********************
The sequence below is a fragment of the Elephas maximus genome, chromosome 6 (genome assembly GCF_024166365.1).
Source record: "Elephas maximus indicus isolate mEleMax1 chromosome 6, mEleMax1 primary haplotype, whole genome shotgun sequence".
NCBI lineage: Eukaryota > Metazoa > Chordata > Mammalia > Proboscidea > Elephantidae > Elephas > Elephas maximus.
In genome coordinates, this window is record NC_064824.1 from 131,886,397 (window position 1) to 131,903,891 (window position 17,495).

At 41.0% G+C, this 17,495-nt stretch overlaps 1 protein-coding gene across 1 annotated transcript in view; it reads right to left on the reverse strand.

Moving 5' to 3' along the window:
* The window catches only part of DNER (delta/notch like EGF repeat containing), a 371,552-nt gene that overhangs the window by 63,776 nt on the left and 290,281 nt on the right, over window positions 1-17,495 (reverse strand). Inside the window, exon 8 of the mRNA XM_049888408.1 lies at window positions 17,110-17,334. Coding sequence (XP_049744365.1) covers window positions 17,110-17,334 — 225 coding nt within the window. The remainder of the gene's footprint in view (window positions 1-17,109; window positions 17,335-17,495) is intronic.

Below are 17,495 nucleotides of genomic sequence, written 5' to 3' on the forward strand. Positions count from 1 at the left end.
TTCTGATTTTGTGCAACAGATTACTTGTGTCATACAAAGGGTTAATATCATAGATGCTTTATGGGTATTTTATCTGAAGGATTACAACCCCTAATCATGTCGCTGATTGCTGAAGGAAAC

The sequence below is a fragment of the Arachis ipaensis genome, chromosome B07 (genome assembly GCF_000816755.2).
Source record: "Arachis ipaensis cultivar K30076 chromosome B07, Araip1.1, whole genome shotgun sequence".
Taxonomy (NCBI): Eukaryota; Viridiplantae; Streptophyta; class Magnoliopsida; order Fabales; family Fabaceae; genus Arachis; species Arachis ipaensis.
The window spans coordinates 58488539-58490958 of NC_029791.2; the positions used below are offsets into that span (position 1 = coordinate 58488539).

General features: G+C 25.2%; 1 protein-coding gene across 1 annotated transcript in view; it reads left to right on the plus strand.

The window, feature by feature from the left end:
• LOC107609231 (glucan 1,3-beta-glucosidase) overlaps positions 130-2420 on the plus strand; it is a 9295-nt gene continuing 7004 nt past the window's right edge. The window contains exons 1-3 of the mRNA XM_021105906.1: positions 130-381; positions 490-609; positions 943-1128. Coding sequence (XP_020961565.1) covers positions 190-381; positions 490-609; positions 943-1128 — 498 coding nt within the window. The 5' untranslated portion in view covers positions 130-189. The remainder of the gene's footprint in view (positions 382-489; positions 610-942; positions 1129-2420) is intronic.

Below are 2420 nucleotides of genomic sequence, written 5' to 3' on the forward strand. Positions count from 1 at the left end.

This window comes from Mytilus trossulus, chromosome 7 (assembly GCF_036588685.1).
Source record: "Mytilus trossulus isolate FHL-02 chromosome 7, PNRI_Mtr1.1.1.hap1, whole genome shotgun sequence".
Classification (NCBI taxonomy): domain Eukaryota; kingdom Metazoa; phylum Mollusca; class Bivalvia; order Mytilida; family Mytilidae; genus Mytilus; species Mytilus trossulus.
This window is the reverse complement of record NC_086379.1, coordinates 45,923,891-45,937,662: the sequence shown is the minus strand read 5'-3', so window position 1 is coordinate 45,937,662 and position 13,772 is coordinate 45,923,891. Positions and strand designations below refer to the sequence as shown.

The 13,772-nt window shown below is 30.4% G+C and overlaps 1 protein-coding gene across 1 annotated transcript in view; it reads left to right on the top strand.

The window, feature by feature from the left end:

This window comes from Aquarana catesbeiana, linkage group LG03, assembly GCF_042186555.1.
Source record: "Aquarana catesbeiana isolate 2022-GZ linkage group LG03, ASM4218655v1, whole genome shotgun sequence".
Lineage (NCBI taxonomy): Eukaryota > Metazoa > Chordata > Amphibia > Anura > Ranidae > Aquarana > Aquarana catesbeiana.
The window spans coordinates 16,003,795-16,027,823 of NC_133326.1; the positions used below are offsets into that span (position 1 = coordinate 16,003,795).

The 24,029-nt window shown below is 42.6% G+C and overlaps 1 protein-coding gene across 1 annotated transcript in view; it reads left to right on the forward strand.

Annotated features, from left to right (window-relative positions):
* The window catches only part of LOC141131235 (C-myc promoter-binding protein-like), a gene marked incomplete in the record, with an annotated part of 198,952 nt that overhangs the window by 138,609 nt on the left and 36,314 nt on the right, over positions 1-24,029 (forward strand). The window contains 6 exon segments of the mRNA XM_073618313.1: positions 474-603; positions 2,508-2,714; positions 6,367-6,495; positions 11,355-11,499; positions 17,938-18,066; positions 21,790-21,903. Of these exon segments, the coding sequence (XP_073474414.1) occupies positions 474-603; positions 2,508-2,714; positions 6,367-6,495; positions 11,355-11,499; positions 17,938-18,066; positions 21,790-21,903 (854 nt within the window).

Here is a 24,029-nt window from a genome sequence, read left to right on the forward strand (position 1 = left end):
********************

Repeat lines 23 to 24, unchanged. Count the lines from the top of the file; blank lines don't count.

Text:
The window, feature by feature from the left end:

This window comes from Aquarana catesbeiana, linkage group LG03, assembly GCF_042186555.1.